19. Liz@Violet Posy says:

    I 'incentivise'…ok bribe. But it works, DD is a stubborn little lovely and shouting sorry reasoning doesn't always work so we've gone that direction. It seems to work well and everyone's happy 🙂 Don't feel bad – your doing it for the right reasons, you want your children to be healthy xx

  20. Vodka Mom says:

    whoever said bribery doesn't work has never worked with children. Bribe away………..

  21. Writer Dad says:

    Bribes work for me, sometimes on a daily basis.

  22. Perfectly Happy Mum says:

    I am a firm believer that if you withdraw all the sweet and naughty completely, the minute they are able to have it, they do it in excess. It is all about developing taste for the "forbidden fruit" kind of story. My kids are still really young so I don't tend to buy anything "naughty" but lets face it, they will be exposed to chocolate and crisps at some point in time. Like Potty mummy, I grew up in a house where sweets and fizzy drinks were non existent, and as a result I do not think of buying any of this ever. I actually often miss the sweet aisle, not on purpose, just because I don't feel the need to go in. On the opposite my sister spend a huge amount of time at her friend's house when she was growing up, and this friend had cupboard full of sweets and biscuits. I don't know if it is a result of this but she is the same and when you get to her house there is always something sweet somewhere. Now is it because of that? I am not sure…As for bribery, I actually don't bribe that much… yet!I can feel it coming… slowly creeping in! I caught myself saying "you see this chocolate button? Do you want it? Well you will if you STOP RUNNING AWAY WHEN I CALL YOU AND ESPECIALLY IN THIS CARPARK!!!" It worked, so I am afraid to say that I might have to revert to bribery in extreme cases…

  23. Tara says:

    @ Lisa (Jonny's Mommy): Mummy's always eating chocolate in this house so nothing new there! I'm sure my two think it's one of the essential food groups. @ Single Parent Dad/Little Mummy: And that's a mighty find policy. Trouble is with my son, he can pack away an awful lot of food and then still want a bar of Dairy Milk to follow. He's a strip of nothing too – good job he never stops… @ New Mummy: Forcefed birthday cake? I'm wondering if that happened in my past to make me surch a sweet thingsaholic! My son probably didn't have much sweet stuff until he hit 5 and the party season kicked in – then the crap they dish out is unavoidable!@ Turf Dad: I think that is a brilliant idea and I'm pinching it and telling the hubby that I thought it up myself and aren't I a really clever mummy? Cheers. @ Expat mum: Cheese! My mum's big downfall. And red wine, but she claims that has no calorific value!@ vered: My biggest bugbear are the treats they come home with from school. They just get put in their bookbag and I have no control over when it's eaten. Unless of course I go to the school and tell them not to give my son any of the treats handed out and how popular will that make me!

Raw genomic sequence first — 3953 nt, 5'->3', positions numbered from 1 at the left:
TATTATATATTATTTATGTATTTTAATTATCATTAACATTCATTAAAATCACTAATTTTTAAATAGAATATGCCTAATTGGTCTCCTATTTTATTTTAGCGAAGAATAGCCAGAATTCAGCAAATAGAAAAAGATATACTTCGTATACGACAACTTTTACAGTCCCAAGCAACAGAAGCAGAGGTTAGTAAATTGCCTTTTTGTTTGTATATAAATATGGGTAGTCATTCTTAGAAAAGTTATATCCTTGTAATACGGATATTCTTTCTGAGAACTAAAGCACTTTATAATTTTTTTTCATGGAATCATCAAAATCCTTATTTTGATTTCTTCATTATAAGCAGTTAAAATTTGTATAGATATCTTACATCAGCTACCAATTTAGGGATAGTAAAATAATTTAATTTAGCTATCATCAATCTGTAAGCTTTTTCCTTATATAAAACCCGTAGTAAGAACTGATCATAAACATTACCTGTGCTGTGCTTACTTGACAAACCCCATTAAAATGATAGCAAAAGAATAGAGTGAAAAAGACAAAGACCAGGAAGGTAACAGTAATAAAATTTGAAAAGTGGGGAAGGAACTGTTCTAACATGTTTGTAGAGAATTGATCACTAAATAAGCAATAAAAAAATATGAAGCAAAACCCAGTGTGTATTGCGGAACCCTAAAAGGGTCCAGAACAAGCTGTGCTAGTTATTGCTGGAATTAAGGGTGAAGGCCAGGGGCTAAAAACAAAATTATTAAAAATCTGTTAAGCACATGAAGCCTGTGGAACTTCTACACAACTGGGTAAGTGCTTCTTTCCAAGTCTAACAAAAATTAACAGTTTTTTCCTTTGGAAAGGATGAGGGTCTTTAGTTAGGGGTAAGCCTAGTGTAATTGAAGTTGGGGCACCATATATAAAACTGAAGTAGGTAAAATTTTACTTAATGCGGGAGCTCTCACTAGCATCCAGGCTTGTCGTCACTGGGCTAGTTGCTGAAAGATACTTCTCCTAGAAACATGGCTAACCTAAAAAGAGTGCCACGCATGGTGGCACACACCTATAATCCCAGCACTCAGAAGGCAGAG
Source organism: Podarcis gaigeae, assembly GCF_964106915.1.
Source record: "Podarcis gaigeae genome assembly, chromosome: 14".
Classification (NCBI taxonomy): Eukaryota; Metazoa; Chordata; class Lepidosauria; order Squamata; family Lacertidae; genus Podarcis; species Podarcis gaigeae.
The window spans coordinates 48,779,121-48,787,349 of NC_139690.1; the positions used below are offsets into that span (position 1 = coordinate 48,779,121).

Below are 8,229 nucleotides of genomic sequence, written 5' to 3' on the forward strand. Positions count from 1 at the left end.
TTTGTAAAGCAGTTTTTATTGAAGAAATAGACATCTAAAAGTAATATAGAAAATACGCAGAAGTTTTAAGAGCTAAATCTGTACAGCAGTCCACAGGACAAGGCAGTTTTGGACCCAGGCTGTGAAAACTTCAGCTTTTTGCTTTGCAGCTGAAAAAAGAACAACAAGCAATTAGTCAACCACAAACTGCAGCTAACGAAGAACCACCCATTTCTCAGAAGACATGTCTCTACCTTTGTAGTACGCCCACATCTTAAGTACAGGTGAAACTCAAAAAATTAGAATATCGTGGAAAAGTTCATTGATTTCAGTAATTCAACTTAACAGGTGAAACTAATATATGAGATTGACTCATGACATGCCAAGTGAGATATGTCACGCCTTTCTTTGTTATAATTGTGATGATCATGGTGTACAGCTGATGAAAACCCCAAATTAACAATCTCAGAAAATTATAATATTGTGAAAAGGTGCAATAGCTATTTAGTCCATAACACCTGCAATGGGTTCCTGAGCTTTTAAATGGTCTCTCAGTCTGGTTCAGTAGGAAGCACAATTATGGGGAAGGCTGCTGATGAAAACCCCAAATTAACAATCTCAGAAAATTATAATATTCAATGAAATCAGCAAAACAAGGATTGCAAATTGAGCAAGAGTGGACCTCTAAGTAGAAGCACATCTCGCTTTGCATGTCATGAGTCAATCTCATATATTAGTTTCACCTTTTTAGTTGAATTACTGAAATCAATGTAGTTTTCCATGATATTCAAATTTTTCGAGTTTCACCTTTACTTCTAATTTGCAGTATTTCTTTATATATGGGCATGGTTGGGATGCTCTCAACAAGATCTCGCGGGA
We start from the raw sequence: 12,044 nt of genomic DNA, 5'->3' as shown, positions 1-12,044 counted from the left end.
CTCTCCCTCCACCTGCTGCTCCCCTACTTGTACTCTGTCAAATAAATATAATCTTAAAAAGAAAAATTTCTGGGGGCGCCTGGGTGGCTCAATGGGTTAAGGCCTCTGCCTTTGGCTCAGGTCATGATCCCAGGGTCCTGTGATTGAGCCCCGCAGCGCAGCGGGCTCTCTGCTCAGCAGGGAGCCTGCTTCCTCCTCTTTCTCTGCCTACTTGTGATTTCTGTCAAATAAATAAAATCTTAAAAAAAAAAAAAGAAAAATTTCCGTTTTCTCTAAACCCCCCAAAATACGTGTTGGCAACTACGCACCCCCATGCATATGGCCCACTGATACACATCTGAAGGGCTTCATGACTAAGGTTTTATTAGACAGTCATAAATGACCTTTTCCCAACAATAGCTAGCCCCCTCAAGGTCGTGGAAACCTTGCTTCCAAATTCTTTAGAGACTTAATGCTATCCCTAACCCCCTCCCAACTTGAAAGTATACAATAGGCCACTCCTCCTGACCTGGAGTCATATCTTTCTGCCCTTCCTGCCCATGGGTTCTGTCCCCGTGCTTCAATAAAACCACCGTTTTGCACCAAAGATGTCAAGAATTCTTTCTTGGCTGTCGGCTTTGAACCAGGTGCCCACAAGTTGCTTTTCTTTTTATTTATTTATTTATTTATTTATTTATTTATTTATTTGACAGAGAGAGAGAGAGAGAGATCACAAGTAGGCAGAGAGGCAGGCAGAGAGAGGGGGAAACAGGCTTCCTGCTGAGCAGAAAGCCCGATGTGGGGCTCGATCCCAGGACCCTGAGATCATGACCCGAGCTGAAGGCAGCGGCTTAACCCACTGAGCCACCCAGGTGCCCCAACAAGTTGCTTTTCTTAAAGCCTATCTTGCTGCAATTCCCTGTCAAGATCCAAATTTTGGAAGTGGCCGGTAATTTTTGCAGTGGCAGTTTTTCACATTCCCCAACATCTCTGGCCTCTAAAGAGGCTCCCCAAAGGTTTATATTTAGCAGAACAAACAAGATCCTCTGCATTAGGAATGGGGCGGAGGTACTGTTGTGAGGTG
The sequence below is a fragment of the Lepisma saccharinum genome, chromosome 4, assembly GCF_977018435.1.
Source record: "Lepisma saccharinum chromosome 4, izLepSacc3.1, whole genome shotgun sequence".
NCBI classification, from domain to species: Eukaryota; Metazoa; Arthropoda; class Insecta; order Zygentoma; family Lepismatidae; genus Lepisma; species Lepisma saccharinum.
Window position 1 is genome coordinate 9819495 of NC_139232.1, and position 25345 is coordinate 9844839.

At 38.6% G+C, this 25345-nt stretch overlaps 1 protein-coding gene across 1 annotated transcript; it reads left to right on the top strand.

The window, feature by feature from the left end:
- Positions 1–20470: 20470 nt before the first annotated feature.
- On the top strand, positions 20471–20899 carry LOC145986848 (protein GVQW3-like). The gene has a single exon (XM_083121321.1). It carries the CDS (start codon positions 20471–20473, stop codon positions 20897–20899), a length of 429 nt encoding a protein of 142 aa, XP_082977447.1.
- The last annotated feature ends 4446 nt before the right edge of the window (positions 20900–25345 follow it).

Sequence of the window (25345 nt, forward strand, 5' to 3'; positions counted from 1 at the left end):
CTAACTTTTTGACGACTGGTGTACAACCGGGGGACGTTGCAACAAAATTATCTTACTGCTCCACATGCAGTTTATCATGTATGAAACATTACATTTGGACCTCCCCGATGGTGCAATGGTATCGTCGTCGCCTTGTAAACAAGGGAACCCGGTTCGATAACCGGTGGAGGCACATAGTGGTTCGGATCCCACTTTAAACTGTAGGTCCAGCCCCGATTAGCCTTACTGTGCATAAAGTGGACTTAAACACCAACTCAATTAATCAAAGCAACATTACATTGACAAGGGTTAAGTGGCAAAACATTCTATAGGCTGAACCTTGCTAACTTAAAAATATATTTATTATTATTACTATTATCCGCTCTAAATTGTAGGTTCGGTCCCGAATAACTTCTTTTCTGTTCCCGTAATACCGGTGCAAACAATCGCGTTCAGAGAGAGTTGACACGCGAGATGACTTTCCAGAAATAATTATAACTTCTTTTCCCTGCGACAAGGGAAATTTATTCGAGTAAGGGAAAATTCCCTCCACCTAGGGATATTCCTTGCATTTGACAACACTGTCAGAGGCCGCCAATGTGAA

24. Tracy says:

    I bribe my kids, too, but instead of presenting it as payment for not having sweets, I give them (the older ones) money and give them the choice of either buying sweets/junk with it, some crappy toy now or saving it for something good down the road.The thing is, I have to live with them making the "wrong" choice a few times, but gradually they come around to realizing that 5 minutes of happiness from a candy, or 1 hour of happiness from a crappy dollar toy would be better put off to get something of real value down the line.I think you're doing a great job!

  25. Maternal Tales says:

    Firstly is is soooo not wrong to bribe your children – it is a necessity…Secondly – I sometimes wonder why my children are jumping off the walls and then I look down and see the chocolate wrappers strewn about the place and put two and two together. Have been meaning to do something about it, but I am a bit of a chocoholic myself and can't quite do it yet!!! And thirdly, there's an award for you over at mine x

  26. Patricia says:

    I had to use a great deal of bribery to get my youngest child to focus and complete her tasks – she does not know how to save anything and still needs bribery at 23…but we got her through college and focused her skills into a competent package…It will be nearly impossible to teach her about satisfaction that comes from within…a lesion in long term memory teaches us a great deal about money and moral lessons…I highly recommend reading the pediatrician Dr. Kessler – The End of Overeating…it is about conditioning our children – it is very scary stuff…in a short easy to read book…short…vital book…just ask yourself will my child have type II diabetes by the time he is 18 instead of 65…? It is the most honest book I have every read…

  27. Reasons to be Cheerf says:

    I'm not a good one to comment. But I never let that stop me! Mainly cos I think mine eat a bit too much sweet stuff on the whole. Trouble is they always want forbidden fruit so making too much of it tends to back fire I think- so I usually just try and make sure it's balanced with lots of good stuff and they do plenty of exercise to burn it off.

  28. PippaD says:

    Hello! I left an award for you over at mine…

  29. I tend to limit sweeets (though no am worried about Potty's comment) but also bribe with other things, like magazines from the shop.It's a hard one because why should we have to bribe. Shouldn't they just be obedient like quiet Edwardian children?

  30. Kool Aid says:

    Tara: Sometimes I feel guilty for bribing them, too, but other times the "talk" of making good choices just doesn't fly. I say go for it.Turf Dad: I love, love, love that coupon idea! Hope you don't mind me stealing it.